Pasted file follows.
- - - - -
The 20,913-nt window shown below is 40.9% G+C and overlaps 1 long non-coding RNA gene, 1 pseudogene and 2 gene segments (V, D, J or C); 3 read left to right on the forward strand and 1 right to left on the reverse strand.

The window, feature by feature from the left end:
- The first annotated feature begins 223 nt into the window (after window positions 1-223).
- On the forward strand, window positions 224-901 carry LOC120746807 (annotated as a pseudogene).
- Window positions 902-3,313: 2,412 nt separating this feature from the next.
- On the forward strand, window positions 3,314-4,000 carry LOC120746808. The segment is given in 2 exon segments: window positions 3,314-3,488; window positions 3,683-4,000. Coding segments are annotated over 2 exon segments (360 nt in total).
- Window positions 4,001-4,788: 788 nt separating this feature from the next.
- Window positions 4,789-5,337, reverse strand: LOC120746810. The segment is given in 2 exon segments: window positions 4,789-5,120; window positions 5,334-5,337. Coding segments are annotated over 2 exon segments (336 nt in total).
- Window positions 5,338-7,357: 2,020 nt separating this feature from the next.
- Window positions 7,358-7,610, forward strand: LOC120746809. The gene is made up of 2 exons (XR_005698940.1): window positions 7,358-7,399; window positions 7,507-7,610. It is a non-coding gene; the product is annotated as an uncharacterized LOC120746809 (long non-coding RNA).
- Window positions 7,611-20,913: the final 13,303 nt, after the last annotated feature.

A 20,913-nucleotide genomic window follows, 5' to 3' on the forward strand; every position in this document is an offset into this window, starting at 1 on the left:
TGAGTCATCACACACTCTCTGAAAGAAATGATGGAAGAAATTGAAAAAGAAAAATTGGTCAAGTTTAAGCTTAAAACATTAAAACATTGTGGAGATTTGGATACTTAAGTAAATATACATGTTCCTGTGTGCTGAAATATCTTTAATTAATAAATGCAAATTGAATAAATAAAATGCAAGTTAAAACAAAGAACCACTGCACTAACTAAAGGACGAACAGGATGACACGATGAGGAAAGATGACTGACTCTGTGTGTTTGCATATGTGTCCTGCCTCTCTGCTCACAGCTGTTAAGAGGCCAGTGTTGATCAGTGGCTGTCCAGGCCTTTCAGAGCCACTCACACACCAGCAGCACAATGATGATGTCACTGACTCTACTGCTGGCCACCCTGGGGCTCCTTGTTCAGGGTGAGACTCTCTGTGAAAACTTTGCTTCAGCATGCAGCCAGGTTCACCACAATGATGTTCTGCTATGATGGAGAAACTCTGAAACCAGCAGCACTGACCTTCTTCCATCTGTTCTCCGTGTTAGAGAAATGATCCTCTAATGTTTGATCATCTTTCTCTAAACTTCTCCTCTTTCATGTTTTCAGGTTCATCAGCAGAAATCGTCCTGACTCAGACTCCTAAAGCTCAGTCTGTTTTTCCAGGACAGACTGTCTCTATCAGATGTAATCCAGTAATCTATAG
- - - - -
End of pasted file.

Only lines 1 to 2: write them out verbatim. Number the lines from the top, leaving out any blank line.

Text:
The 20,913-nt window shown below is 40.9% G+C and overlaps 1 long non-coding RNA gene, 1 pseudogene and 2 gene segments (V, D, J or C); 3 read left to right on the forward strand and 1 right to left on the reverse strand.

The window, feature by feature from the left end: